We said to each other that we are lucky to live here, natural riches all around us. Sometimes when I look at the Cape landscape in the winter or early spring—the spiky marsh grasses, stunted oaks, twisted pines, scrubby cranberry bushes and prickly cedars, I think of what Mayflower pilgrim William Bradford wrote about his first sight of the Cape on a December day in 1620.
Bradford described the Cape as “a hideous dessert (sic) wilderness . . . of a wild and savage hue.” I think that description is still apt, even though we try to tame this unruly place with our manicured lawns and perfect gardens. Still, we all know that nature can blow away all our orderly impulses in a heartbeat. After every winter storm our beaches and marshes are altered, sometimes dramatically. That is what happened this winter to the shell tree on Long Beach.
For years we have admired the shell tree, a scraggly, long gone cedar festooned with shells by walkers. The first time I saw it, I thought something magical had happened on that cool April day and that the tree in the distance bloomed with some kind of rare flower. The tree was a white cloud in the distance, limbs heavy with shells.
There have been some bad storms this winter and when we saw the shell tree on our recent walk, several limbs were gone. The shell tree is a sad sight now. But we discovered that something wonderful has happened. All along Long Beach’s trails, shrubs and trees are covered with more shell flowers.
Our daffodils may be late and our lawns slow to green, but on Long Beach there are flowers blooming year-round on this, our splendid wild desert.
Susan Dewey, Associate Publisher & Editor
Last weekend I walked around the old cranberry bog on Bumps River Road close to our house with my best friend and our dogs and all around us nature was giving a flamboyant goodbye to summer . . .always a bittersweet time on Cape Cod and the Islands. It is hard to let go of that glorious golden time every year. As I said in the just released 2011 winter issue of Cape Cod HOME, I am always sad when the hydrangeas—that emblem of Cape Cod—begin to turn from intense blue—just like the sky over a Cape beach in summer—to muted greens, grays, and soft purples.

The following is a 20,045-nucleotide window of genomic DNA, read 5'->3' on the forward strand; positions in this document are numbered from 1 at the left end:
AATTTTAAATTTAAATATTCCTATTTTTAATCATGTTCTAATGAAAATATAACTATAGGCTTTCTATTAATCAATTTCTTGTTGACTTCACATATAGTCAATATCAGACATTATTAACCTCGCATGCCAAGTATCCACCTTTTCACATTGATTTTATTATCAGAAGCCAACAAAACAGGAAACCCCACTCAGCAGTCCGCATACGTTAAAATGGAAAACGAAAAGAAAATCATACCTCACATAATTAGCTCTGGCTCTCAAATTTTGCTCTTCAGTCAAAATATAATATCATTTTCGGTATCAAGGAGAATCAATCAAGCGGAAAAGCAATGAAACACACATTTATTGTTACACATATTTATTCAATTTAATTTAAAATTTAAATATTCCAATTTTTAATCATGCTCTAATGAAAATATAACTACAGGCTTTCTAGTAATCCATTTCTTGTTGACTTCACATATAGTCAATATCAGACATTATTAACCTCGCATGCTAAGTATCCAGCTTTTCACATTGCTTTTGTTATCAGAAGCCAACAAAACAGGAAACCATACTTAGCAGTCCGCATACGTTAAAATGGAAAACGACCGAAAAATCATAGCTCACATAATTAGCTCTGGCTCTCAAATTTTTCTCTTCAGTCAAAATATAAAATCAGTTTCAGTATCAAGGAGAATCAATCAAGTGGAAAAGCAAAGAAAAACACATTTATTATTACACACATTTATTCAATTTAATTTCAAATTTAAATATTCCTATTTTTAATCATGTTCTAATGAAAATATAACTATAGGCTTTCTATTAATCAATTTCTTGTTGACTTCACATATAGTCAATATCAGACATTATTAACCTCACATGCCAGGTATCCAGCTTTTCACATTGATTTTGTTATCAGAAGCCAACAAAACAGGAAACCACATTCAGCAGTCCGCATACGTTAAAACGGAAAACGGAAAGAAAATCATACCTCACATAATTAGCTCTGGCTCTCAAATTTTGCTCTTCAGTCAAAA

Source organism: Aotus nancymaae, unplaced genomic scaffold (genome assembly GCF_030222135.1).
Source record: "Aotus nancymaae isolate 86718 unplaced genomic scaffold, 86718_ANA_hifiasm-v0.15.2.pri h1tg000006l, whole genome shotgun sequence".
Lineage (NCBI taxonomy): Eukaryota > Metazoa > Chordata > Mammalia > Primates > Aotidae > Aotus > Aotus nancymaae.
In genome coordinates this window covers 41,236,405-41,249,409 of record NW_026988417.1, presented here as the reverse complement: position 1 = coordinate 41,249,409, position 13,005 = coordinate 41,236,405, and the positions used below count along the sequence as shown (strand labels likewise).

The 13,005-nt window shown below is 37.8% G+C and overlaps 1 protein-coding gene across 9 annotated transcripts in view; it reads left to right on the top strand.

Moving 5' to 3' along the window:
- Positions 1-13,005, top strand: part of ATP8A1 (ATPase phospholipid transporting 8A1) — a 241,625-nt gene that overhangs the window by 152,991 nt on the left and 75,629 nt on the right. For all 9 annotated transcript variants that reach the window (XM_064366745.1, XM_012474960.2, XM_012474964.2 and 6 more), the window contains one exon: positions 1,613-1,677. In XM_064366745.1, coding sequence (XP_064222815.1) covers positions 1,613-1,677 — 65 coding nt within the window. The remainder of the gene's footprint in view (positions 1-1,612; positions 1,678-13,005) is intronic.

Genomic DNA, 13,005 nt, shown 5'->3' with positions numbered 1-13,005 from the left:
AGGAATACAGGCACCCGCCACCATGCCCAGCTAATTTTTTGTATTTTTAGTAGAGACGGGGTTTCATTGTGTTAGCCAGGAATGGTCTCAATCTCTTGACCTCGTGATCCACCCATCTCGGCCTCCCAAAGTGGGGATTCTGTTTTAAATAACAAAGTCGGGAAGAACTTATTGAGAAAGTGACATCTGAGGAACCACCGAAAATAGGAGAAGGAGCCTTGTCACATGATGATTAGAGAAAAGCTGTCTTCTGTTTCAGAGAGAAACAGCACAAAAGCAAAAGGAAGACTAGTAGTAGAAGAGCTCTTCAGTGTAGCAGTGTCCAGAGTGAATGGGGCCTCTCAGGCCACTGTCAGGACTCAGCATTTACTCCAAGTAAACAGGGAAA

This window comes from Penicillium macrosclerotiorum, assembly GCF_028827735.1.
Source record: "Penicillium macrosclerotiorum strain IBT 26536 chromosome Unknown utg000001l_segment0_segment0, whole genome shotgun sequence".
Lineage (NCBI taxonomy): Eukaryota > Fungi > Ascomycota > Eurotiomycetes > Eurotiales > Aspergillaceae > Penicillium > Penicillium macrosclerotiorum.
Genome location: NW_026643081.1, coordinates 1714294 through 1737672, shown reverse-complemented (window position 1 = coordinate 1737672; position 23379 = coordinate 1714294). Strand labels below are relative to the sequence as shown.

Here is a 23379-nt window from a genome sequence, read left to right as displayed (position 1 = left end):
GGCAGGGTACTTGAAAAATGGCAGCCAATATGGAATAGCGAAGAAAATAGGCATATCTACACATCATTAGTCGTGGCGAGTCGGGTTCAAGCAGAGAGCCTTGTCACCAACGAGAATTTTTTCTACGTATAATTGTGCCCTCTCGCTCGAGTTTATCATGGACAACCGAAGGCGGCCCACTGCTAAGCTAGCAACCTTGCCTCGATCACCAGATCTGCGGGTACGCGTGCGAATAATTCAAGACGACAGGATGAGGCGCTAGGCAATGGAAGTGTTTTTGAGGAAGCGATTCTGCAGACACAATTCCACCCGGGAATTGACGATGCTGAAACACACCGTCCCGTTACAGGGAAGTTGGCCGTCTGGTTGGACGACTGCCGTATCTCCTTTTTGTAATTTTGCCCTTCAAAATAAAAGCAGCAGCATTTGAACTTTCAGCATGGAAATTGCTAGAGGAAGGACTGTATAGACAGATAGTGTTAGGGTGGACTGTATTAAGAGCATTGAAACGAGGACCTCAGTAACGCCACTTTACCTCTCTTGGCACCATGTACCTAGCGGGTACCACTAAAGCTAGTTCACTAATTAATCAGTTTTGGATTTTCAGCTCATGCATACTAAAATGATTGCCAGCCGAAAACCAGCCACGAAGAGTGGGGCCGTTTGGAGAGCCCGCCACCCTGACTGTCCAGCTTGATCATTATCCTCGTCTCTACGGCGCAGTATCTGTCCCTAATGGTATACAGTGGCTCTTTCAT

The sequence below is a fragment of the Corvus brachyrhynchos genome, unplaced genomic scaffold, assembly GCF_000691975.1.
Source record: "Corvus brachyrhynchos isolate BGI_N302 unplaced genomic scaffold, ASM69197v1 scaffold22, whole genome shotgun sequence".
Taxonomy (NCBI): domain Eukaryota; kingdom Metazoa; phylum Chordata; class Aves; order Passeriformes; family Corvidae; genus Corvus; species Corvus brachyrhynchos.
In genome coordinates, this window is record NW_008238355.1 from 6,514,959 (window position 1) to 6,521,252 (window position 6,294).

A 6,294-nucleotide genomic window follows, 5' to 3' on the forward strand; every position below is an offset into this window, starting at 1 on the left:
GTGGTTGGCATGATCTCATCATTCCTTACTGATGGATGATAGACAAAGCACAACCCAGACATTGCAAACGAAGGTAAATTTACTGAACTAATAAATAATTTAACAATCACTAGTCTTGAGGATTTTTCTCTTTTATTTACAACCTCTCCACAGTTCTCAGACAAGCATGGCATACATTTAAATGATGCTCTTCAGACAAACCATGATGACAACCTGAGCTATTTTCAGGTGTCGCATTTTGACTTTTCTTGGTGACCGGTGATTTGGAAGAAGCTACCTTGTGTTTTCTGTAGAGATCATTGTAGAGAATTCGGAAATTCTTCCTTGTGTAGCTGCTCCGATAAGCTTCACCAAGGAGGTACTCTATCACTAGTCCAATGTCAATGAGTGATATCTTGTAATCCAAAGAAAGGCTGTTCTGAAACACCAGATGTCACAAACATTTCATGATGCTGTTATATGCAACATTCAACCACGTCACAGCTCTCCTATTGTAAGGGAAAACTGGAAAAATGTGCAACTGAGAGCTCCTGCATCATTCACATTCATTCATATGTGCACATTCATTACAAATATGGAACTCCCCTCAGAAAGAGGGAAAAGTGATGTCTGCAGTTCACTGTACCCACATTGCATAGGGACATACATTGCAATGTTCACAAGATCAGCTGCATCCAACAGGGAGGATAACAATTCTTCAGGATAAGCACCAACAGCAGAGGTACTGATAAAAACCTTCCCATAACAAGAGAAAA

We have lots of hydrangeas surrounding our old Cape house, in beds around the yard—these show-stopping beauties burst into bloom around the end of June and perform their hearts out until around mid-October. A few weeks ago when my husband, Steve, and I were doing our fall clean-up (raking, raking raking!), I decided to take a break and make a few hydrangea wreaths. These wreaths can be done with blossoms that still hold color, or even those that have faded to that lovely beige color, kind of like old lace.
“There’s no place like home for the holidays.” Those words ring especially true for Denise Barker of East Sandwich. Her charming Cape is a constantly evolving expression of her love for Cape Cod, photography, nature, and her family, especially during the holiday season, with two crackling fireplaces spreading warmth and freshly baked Christmas treats piled high on pretty pedestal plates displayed on the kitchen counter. Denise makes the holiday season special with all her festive, uniquely creative touches.
In 2002 when Denise and her husband, Scott, were house-hunting they had a punch list of wants and needs for their family of five. The couple loved the historic character of East Sandwich, and coming upon an unfinished Cape with a yard full of pear and apple trees they knew they had found the right place.
Must-Have Articles, Accessories & Products
CAPE COD KEEPSAKES
Two Cape Codders have collaborated to transform their love of the Cape’s natural world into Dune Jewelry and Beachsand Snowflakes—handcrafted gifts that are making a splash online and in several regional shops. Sterling silver necklaces from the Dune Jewelry line (www.dunejewelry.com) feature a simple yet sophisticated pendant ($130) inlaid with sand gathered from your favorite Cape beach (sand has been collected from 300 beaches worldwide). Beachsand Snowflakes ($24, www.beachsandsnowflakes.com) are the perfect gift for beach lovers from Bourne to Provincetown. These items are available in more than 20 Cape stores, including Trees Place in Orleans, Fein Things in Centerville, and Village Trading Co. in Mashpee.